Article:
For the prosecutor, Alexander T. Schenck and Robert W. Kirkman.
For the defendant, Raymond Schroeder and Philip J. Schotland.
Before Justices Bodine, Perskie and Porter.
BODINE, J. Prosecutor is the owner of a lot of land situate at 332-334 Clinton Avenue, Newark. The property has a frontage of 47.75 feet on Clinton Avenue and a depth along Hillside Avenue of 130 feet. It has been vacant for about fourteen years and is not salable for any purpose other than a gasoline station and lubritorium for which a permit was refused by the Newark Board of Adjustment. Prosecutor's property is at the southeast corner of Clinton and Hillside Avenues. On the southwest corner are stores of the sort often built to secure a revenue sufficient to pay taxes. A number of stores exist across Clinton Avenue to the east of the property. Several apartment houses are in the rear. Two blocks west is an elaborate Esso station. It is not necessary to elaborate. The neighborhood has changed. The property surrounding prosecutor's land is put to any use that comes to hand -- small stores, apartments, gas stations, hot dog stands, to mention a few of the uses not consistent with single family dwellings.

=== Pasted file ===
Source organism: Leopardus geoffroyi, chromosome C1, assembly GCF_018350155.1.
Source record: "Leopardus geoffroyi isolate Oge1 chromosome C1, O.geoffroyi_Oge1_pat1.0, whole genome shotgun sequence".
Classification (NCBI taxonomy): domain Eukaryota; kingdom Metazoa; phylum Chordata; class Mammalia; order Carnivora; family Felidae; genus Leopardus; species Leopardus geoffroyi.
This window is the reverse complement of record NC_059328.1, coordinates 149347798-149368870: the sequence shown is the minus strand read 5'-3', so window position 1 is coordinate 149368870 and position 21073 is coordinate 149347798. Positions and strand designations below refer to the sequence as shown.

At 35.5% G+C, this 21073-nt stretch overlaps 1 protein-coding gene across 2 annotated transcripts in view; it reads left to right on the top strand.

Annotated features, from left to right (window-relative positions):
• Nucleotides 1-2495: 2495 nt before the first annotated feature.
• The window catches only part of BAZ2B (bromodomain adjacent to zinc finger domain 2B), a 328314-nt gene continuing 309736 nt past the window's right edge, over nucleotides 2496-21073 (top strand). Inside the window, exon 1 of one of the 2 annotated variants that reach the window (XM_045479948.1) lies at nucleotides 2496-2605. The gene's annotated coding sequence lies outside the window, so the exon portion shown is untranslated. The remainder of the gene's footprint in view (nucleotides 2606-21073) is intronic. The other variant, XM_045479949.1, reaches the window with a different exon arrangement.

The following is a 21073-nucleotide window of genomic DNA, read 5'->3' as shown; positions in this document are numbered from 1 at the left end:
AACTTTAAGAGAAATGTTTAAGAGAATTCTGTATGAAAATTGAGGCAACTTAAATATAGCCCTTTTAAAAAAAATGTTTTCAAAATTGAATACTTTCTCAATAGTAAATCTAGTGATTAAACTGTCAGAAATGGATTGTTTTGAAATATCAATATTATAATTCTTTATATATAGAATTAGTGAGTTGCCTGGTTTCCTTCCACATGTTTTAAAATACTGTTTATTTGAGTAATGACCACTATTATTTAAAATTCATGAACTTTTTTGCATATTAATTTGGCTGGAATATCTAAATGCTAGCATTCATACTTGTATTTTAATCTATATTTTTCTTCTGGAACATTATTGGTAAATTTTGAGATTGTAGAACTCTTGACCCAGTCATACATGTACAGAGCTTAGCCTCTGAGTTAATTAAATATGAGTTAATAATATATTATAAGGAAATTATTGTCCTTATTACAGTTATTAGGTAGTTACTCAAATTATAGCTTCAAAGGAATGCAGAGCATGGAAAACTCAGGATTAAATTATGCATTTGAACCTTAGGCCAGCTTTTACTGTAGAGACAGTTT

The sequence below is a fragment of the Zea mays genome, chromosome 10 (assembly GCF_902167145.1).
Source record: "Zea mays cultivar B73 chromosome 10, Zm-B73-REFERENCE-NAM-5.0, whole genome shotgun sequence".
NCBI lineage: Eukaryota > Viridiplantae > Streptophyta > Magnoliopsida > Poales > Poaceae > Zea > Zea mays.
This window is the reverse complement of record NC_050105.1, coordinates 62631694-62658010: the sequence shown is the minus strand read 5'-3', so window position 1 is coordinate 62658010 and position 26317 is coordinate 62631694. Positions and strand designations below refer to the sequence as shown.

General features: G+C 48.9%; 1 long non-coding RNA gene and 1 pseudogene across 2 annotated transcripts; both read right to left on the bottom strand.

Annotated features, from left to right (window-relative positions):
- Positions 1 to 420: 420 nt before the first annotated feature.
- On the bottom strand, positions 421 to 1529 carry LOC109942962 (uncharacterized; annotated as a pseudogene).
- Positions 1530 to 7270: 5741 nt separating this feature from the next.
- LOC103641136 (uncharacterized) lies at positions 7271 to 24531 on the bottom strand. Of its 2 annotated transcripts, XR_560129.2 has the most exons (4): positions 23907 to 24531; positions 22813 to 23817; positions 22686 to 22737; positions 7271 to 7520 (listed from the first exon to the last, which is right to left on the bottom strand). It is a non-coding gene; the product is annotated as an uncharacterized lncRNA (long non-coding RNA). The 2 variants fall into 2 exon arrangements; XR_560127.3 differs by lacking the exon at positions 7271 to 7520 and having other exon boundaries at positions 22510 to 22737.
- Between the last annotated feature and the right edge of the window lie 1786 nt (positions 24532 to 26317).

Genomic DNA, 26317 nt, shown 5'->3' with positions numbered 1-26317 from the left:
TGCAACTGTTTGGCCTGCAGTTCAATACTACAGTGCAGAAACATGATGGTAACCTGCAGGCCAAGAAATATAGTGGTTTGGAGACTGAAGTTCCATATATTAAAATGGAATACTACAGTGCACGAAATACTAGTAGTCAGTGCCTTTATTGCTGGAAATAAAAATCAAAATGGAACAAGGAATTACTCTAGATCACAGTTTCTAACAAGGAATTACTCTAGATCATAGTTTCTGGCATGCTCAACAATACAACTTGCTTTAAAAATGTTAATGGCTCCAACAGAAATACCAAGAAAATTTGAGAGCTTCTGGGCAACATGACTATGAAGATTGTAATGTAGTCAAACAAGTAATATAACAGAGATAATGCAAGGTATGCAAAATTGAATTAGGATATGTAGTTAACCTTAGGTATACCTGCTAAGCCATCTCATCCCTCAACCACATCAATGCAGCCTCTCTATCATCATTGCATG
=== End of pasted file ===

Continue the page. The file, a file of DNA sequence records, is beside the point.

Mr. R. G. Schwebemeyer testified: "Over a period of the duration of our agency agreement, about six years, we have consistently and actively offered the property for sale, and during all of that time have had no interest whatever displayed except for a gas station, and, in one instant, I believe, a tire retreading establishment."
Another witness describing the neighborhood said: "The old one-family houses in the district have been pretty much converted to rooming houses. A great majority of them have been so converted. But the other houses have taken on the semblance of retail stores. They built in windows and display merchandise in the windows of one-family houses. So I don't think anyone would be interested in constructing a one-family house and living there. As an apartment house I don't think the district is at all suited for apartment units. Rentals wouldn't justify apartment construction."
The Newark zoning ordinance excludes gasoline stations throughout the city. That they have not been so excluded has been commented upon before. It is not the function of a zoning ordinance to exclude any legitimate use from all property in the city.
The constitutional amendment article IV, section 6, paragraph 5, authorizing zoning limited the ordinance to those: "* * * limiting and restricting to specified districts and regulating therein, buildings and structures, according to their construction, and the nature and extent of their use."
The statute (N.J.S.A. 40:55-30) follows the constitution. The ordinance prohibiting gasoline stations throughout the city was without any reference to districts and was unlawful and will be set aside. The permit should issue because the proofs established that the proposed use was in no respect detrimental to the surrounding neighborhood.
The action of the board will be ...